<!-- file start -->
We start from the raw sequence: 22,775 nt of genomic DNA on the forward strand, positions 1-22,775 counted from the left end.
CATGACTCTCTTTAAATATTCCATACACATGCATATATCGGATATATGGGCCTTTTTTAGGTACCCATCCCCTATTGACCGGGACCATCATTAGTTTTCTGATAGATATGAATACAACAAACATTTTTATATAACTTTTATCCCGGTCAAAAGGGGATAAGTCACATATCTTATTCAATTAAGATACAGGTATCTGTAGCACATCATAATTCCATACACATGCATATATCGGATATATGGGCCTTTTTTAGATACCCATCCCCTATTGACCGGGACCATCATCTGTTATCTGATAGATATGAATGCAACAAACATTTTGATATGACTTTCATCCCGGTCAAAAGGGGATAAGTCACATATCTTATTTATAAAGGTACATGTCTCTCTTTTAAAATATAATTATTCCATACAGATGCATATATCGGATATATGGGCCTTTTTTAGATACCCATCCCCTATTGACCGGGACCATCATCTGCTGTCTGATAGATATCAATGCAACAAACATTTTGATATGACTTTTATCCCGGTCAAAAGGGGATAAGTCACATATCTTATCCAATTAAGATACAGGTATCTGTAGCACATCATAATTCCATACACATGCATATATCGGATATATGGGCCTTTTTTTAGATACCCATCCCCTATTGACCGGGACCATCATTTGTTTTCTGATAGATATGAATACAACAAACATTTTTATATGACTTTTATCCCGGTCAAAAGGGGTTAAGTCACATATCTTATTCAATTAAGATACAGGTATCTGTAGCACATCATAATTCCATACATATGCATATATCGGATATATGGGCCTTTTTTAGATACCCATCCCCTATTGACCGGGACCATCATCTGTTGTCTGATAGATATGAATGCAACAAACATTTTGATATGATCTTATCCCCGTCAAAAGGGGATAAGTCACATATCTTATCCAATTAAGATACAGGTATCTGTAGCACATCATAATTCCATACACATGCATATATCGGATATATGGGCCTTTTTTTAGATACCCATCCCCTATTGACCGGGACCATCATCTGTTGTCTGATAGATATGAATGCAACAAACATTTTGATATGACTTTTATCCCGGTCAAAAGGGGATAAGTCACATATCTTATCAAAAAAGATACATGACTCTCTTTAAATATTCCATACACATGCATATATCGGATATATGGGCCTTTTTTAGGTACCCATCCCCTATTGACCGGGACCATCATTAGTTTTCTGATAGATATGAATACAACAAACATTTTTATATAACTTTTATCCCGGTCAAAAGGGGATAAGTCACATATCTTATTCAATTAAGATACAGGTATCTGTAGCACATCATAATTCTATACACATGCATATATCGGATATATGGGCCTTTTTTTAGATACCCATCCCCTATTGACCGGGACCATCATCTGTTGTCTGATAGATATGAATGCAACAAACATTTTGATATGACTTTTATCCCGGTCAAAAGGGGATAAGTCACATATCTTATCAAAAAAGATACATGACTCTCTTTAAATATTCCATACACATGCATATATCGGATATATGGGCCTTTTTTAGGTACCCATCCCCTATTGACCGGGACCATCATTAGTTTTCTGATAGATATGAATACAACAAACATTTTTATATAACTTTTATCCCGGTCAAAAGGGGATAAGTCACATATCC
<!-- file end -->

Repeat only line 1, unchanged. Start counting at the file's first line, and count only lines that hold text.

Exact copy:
We start from the raw sequence: 22,775 nt of genomic DNA on the forward strand, positions 1-22,775 counted from the left end.